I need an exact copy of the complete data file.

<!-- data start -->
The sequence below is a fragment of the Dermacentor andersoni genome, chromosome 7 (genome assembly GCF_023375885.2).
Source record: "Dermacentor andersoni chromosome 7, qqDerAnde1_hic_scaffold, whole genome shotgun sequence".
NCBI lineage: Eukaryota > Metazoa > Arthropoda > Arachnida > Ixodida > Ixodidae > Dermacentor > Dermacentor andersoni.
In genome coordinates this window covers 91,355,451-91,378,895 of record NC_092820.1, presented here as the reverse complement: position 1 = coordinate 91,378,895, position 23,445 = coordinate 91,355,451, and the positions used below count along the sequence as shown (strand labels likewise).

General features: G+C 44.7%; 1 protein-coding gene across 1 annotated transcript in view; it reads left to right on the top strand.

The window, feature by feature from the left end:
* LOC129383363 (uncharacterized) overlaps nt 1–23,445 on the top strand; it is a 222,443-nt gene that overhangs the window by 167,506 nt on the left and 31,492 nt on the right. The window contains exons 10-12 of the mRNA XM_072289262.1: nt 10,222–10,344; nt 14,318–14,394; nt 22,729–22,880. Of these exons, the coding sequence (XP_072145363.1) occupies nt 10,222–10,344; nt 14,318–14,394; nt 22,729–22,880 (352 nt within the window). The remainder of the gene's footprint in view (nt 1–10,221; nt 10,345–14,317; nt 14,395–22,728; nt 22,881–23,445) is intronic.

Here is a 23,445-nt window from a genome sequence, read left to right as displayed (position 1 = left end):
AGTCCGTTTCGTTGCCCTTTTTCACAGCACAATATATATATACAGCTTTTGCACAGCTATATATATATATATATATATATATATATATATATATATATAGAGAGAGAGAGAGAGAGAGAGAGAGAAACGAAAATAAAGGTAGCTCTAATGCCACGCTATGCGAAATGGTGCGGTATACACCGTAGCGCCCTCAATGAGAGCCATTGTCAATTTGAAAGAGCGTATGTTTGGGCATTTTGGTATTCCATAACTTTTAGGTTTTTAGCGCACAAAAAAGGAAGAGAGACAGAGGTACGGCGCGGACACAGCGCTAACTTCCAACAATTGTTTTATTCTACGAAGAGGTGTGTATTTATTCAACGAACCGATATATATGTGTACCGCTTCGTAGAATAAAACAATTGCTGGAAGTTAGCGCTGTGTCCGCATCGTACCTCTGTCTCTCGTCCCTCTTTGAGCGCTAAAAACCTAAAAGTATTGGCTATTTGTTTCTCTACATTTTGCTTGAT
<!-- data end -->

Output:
The sequence below is a fragment of the Dermacentor andersoni genome, chromosome 7 (genome assembly GCF_023375885.2).
Source record: "Dermacentor andersoni chromosome 7, qqDerAnde1_hic_scaffold, whole genome shotgun sequence".
NCBI lineage: Eukaryota > Metazoa > Arthropoda > Arachnida > Ixodida > Ixodidae > Dermacentor > Dermacentor andersoni.
In genome coordinates this window covers 91,355,451-91,378,895 of record NC_092820.1, presented here as the reverse complement: position 1 = coordinate 91,378,895, position 23,445 = coordinate 91,355,451, and the positions used below count along the sequence as shown (strand labels likewise).

General features: G+C 44.7%; 1 protein-coding gene across 1 annotated transcript in view; it reads left to right on the top strand.

The window, feature by feature from the left end:
* LOC129383363 (uncharacterized) overlaps nt 1–23,445 on the top strand; it is a 222,443-nt gene that overhangs the window by 167,506 nt on the left and 31,492 nt on the right. The window contains exons 10-12 of the mRNA XM_072289262.1: nt 10,222–10,344; nt 14,318–14,394; nt 22,729–22,880. Of these exons, the coding sequence (XP_072145363.1) occupies nt 10,222–10,344; nt 14,318–14,394; nt 22,729–22,880 (352 nt within the window). The remainder of the gene's footprint in view (nt 1–10,221; nt 10,345–14,317; nt 14,395–22,728; nt 22,881–23,445) is intronic.

Here is a 23,445-nt window from a genome sequence, read left to right as displayed (position 1 = left end):
AGTCCGTTTCGTTGCCCTTTTTCACAGCACAATATATATATACAGCTTTTGCACAGCTATATATATATATATATATATATATATATATATATATATATAGAGAGAGAGAGAGAGAGAGAGAGAGAAACGAAAATAAAGGTAGCTCTAATGCCACGCTATGCGAAATGGTGCGGTATACACCGTAGCGCCCTCAATGAGAGCCATTGTCAATTTGAAAGAGCGTATGTTTGGGCATTTTGGTATTCCATAACTTTTAGGTTTTTAGCGCACAAAAAAGGAAGAGAGACAGAGGTACGGCGCGGACACAGCGCTAACTTCCAACAATTGTTTTATTCTACGAAGAGGTGTGTATTTATTCAACGAACCGATATATATGTGTACCGCTTCGTAGAATAAAACAATTGCTGGAAGTTAGCGCTGTGTCCGCATCGTACCTCTGTCTCTCGTCCCTCTTTGAGCGCTAAAAACCTAAAAGTATTGGCTATTTGTTTCTCTACATTTTGCTTGAT